Back in March I authored a post titled “Omnipotence and Monotheism,” in which I argued that the divine property of omnipotence does not prove monotheism as I had once thought because power is not a substance, and thus need not be exhausted by a single being.  Power is simply the ability to do some X.  Omnipotence, then, is just the property of possessing the ability to do any and all things that are logically possible to do.  It seemed logically possible to me that there could be more than one being who possessed the ability to do anything that is logically possible.  The only logical grounds I could see for postulating monotheism was the principle of parsimony: no more than one God is needed to explain phenomena such as the origin of the universe, and thus there is no reason to postulate more than one divine being.  Parsimony, however, does not make monotheism logically necessary.

With further dialogue on this topic in another forum, I believe I now have the logical grounds on which to conclude that monotheism is logically necessary, and ironically, it involves the divine property of omnipotence!  Any being – if he possesses the property of omnipotence – must possess the ability to destroy other beings, and yet two omnipotent beings could not destroy each other.  If omnipotent being A (OBA) cannot destroy omnipotent being B (OBB), then OBA lacks the power to do some X, and thus is not omnipotent after all.  The same would be true of OBB, leaving us without a being that is truly omnipotent.  And yet, if God is a metaphysically necessary being and omnipotence is a divine property, then omnipotence is a metaphysically necessary property.  Since the property of omnipotence can only obtain in a world in which a single being possesses such a property, there can only be one divine being.  While omnipotence does not prove monotheism in the manner I originally envisioned, omnipotence does make monotheism logically necessary.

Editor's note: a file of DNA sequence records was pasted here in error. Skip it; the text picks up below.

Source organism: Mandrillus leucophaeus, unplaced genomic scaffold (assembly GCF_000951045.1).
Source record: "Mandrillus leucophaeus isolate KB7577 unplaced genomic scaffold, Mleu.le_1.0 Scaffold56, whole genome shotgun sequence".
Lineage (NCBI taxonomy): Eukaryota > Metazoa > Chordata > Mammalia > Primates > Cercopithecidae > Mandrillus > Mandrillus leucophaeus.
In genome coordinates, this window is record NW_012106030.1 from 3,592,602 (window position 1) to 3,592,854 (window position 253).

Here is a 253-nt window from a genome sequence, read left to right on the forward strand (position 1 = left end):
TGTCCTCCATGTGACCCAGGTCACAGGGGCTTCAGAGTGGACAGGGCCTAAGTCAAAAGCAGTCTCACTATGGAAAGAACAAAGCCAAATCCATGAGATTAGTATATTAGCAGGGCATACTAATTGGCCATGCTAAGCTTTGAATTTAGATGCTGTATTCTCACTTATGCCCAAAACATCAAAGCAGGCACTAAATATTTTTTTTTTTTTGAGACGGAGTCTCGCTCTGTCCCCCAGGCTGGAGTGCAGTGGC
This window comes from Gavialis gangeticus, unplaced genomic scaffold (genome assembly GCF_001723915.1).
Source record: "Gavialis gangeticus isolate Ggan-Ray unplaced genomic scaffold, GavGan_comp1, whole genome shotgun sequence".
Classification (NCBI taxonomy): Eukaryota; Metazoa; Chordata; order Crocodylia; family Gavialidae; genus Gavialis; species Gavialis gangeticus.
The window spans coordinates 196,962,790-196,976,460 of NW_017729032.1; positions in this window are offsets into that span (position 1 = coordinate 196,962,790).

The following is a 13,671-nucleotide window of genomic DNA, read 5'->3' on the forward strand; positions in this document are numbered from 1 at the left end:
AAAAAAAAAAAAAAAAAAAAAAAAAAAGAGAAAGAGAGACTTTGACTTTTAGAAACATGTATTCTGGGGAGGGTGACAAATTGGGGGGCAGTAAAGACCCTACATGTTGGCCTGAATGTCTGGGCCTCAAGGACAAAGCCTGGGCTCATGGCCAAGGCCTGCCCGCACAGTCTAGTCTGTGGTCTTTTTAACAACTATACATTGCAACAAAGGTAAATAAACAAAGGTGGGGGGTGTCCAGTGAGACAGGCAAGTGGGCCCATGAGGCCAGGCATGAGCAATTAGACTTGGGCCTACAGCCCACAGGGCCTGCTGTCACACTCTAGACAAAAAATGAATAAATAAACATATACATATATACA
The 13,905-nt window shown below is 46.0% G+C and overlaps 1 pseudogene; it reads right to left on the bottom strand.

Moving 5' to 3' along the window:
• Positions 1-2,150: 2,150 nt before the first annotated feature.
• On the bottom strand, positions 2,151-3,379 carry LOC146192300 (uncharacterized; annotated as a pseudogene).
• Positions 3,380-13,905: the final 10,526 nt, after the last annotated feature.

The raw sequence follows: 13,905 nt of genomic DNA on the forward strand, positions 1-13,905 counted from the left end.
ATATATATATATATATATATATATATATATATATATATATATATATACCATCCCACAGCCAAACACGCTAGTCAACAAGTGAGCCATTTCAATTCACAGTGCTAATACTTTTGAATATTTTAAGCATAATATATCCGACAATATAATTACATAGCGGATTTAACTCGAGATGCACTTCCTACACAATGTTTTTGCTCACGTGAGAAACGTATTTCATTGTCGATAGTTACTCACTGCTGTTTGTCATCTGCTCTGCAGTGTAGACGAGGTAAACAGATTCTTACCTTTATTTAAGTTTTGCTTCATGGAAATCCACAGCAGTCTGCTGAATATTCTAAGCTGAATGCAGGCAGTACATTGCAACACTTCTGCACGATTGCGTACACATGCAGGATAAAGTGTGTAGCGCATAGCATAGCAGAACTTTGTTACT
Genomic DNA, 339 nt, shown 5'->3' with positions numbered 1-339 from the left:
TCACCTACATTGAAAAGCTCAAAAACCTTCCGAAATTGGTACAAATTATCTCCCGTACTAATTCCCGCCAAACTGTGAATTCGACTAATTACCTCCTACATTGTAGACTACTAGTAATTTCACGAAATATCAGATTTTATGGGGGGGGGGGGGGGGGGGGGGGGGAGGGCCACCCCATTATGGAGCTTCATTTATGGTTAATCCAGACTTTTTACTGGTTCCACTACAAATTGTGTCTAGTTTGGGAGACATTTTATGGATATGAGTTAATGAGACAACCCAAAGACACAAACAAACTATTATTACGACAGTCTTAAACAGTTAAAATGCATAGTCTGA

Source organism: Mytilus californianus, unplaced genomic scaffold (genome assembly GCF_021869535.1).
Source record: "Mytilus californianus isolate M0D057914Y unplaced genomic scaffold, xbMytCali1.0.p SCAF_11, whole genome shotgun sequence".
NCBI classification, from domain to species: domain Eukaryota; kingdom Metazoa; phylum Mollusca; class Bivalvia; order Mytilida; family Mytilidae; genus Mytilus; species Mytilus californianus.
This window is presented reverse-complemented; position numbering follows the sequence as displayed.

As an interesting aside, I thought this argument would also provide a good argument against a Trinitarian view of God, and for a Unitarian view.  I reasoned that if omnipotence requires the ability to destroy other beings, then the Father must be able to destroy the Son and Spirit (and the other two persons must be able to do likewise).  If such was possible, then two of the persons in the Trinity must lack the divine property of omnipotence, and thus cannot be God.  A participant in the forum, however, pointed out that since all persons of the Trinity share the same being, the Father could not destroy the Son or the Spirit without destroying His own being.  Seeing that it is logically impossible for a metaphysically necessary being to destroy His own being, it would be logically impossible for the Father to destroy the Son/Spirit, the Son to destroy the Father/Spirit, or the Spirit to destroy the Father/Son.  Omnipotence does not entail the ability to do the logically impossible, and thus the inability of the persons of the Trinity to destroy one another does not count against their deity, nor the logical possibility of a divine Trinity.